Kirmeier et al. suggested that dental implants’ placement accompanied by bone augmentation and bone deficiency due to hypohidrotic ED, could be categorized as an adaptive variant of rehabilitation, if XLHED gene alteration was identified at the first place [40]. How­ever, it should be mentioned that the authors used a delayed protocol of implantation, with further bar-retained overdentures for prosthetic rehabilitation [40]. Possibility of implant immediate loading in adult patients with ED was also reported [41]. Specifics of implant-prosthetic rehabilitation among ectodermal dysplasia dental patients In both systematic reviews described above, the authors mentioned that the choice of ideal time for implant installation with rehabilitation purpose among children with ED, remains debatable [37, 38]. Due to this, Wang et al. highlighted the importance of skeletal maturity evaluation before implant placement as one of the indicators of possible requirement for this procedure, and patient-specific factors as another one [37]. The National Foundation for Ectodermal Dysplasia recommended dental implantation as a variant of treatment in pediatric patients older than 7 years, for only anterior mandible area [28]. Such parameters as stage of skeletal growth, conditions of present dental status, number of missed teeth, level of technical support, and psychological patients’ status should be considered as relevant parameters before ED patients’ rehabilitation with the use of dental implants [37, 38].
No significant influence of implant installation on jawbone growth was noted in previous study, pattern of which was relatively analogical between ED children, who received dental implant and those who had not. Triches et al. emphasized the specifics of maxilla and mandible growth, which should be considered during implant placement in dental ED patients [42]. It should be noted that enlargement of maxilla during growth progress occurs through surface remodeling and bone appositions in downward and forward directions, while mandible is characterized with backward and upward condyle growth and backward growth of the ramus. Taking that into account, the placement of implant in frontal maxillary region should be avoided, since this area presents with prevalent resorption pattern, whereas mandibular frontal area reaches stable position much earlier [42]. Growth analysis of jaws among ED patients with installed dental implants demonstrated that maxillary intraosseous fixtures were characterized with minor impaction, while mandibular ones showed a different inclination [43]. Such outcomes were related to the nasal and sinus floor relocation within growing maxilla and rotation effect during mandible growth [43]. Even though results of a survey showed that nearly 50% of ED patients with dental implants demonstrated different kind of complications, and 24% were observed with some type of unsuccessful implant treatment outcomes, more than 90% of the total number of respondents were satisfied with their implant rehabilitation in terms of time, cost, and effectiveness [44].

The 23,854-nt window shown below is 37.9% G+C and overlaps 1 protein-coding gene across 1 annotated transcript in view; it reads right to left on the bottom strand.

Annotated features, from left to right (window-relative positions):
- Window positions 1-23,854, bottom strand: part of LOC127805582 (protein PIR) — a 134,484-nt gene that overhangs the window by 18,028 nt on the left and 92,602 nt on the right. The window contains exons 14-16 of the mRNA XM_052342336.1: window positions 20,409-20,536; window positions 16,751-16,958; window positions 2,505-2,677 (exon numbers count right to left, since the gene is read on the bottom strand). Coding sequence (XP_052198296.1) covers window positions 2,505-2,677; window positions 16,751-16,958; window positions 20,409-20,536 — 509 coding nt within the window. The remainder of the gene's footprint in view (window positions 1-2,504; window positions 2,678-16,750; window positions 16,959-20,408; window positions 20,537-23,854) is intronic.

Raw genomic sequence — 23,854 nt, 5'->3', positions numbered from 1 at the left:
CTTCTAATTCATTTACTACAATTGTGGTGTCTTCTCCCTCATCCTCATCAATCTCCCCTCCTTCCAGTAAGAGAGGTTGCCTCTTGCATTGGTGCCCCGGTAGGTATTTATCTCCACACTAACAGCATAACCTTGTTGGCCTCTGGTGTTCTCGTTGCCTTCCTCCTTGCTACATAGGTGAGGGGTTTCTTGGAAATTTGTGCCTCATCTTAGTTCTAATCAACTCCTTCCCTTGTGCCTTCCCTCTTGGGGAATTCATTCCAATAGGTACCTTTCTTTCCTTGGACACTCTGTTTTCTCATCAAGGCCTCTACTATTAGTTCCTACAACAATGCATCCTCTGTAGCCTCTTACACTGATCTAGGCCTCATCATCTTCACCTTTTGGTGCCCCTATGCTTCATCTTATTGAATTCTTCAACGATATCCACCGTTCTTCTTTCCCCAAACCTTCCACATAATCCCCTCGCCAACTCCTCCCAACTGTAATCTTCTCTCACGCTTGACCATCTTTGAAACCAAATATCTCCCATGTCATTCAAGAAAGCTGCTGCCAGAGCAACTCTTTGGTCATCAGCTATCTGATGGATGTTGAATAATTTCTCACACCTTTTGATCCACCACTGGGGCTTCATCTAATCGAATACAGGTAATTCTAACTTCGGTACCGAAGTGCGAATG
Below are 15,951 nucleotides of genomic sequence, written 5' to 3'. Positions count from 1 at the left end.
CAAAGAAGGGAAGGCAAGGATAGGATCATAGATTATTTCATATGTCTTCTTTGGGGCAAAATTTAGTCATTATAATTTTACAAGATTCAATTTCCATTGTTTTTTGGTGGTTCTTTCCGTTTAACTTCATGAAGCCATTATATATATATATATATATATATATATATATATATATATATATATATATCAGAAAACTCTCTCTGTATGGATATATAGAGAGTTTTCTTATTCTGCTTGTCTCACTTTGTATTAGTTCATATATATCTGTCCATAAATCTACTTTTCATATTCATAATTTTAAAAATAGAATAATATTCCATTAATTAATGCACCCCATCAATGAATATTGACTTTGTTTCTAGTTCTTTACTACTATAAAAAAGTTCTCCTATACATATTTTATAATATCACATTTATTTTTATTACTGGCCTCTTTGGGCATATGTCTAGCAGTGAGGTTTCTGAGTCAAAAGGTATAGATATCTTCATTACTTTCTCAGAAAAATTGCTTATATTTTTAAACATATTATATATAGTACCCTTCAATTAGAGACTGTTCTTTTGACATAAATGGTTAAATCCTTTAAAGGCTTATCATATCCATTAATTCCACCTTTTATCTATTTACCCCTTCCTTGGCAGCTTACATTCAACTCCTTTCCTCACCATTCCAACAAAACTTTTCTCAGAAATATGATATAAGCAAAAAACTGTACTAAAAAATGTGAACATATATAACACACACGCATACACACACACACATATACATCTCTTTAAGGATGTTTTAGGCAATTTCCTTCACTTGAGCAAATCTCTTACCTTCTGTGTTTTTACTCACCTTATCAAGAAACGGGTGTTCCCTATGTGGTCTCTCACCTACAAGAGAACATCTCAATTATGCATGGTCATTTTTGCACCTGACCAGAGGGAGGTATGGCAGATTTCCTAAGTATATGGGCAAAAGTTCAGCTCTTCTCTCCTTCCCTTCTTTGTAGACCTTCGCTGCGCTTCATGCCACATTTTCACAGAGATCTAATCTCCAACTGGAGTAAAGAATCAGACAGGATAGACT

Additional, supportive, and phased approaches of dental treatment used for ectodermal dysplasia patients Orthodontic support and efficient treatment can form conditions for optimal maxillofacial growth while adapting favorable inter-jaw association [45]. Surgical approaches, which possibly can differ among patients with ED include orthognathic management, midfacial defects correction, cleft lip or/ and palate repair, and supportive augmentation procedure, with optimizing condition for future dental implants placement [46]. Rachimel et al. proposed time-structured treatment algorithm for ectrodactyly ED-cleft syndrome patients with severe atrophic mandible, which included next stages [46] (Table 2). Specially developed oral care supply program was presented for the patients with hypohidrotic ED, categorized due to the different age periods and dentition status [47]. Implementation of such program could effectively optimize the approach for predictive dental treatment, considering age-related changes of maxillofacial system (Table 3). Continuing growth of maxillofacial structure among dental ED patients reveals the need for constant monitoring with the aim of possible treatment correction that could optimize the final rehabilitation results. Nevertheless, multidisciplinary approach remains one of the most predictive variants of ED dental patients’ management. In analyses of ED case series authors pointed on the need of protective dental treatment considering remaining teeth in the oral cavity with the aim of preventing their possible loss in future [48]. Moreover, due to the international conference statements multidisciplinary approach in the first please includes sufficiently organized prophylaxis strategies, while also considering the need of ineffective treatment exclusion [6].